Stark's Artful Living "Delves Deeper" into Early Childhood Learning
In a landmark publication on the arts and early childhood, the National Endowment for the Arts (NEA) stressed that...we need to delve deeper into how and why the various art forms impact children's learning. And then most importantly we need to get this information into the hands of teachers who need more assurance that increasing the use of the arts can benefit children's learning...
For the answer to this charge, the NEA need look no further than Stark County. For nearly a decade, the Massillon Museum and a powerful coalition of community partners and schools have supported and grown an arts-based pre-school educational program that immerses students in the fine arts called Artful Living. This year alone, the program will:
- Collaborate with 10 community and arts organizations throughout Stark County;
- Teach in 21 elementary schools in 13 districts as well as the Canton YWCA and the JRC Learning Center;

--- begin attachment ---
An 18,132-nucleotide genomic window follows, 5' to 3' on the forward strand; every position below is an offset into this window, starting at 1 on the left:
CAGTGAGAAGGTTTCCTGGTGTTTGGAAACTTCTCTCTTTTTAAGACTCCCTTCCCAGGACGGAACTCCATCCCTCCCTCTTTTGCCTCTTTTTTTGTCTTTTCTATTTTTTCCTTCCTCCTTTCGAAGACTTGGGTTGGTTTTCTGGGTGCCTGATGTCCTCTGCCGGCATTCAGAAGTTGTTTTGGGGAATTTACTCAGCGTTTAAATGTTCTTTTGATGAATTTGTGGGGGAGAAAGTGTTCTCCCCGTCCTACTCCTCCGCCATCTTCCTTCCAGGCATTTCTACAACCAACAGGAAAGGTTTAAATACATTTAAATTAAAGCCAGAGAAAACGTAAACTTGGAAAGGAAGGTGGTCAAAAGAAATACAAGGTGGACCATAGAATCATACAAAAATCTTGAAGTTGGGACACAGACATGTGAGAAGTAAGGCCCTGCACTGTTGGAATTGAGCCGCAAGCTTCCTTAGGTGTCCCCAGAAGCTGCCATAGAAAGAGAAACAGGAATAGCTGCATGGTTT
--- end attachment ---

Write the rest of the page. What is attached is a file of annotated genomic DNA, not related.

- Employ 24 teaching artists in music, dance, literature, drama, and visual art;
- Teach in 85 pre-school classes a week;
- Cooperate with over 100 classroom teachers, aides, and administrators;
- Provide 212 arts lessons weekly for a period of 25 weeks (late October through the first week in May) two to four times weekly;
- And, most importantly, impact over 1,200 preschool children.
Artful Living is designed to be replicable in other school districts and communities - a fact undoubtedly recognized by the Cleveland-based Martha Holden Jennings Foundation who just awarded a seventh grant to the program. Yet, growth is only one aspect of program success. Program effectiveness is another. A recent longitudinal study has shown that Artful Living children sustain significantly higher academic performance and better attendance into their school years.
For more information on the program interested parties should contact: Chris Craft, Director, The Artful Living Program
at 330-833-4061 or email@example.com
See: The arts in early childhood: social and emotional benefits of arts participation: a literature review and gap-analysis
(2000-2015) by Melissa Menzer, PhD, Office of Research & Analysis, National Endowment for the Arts; In partnership with the NEA's Interagency Task Force on the Arts & Human Development.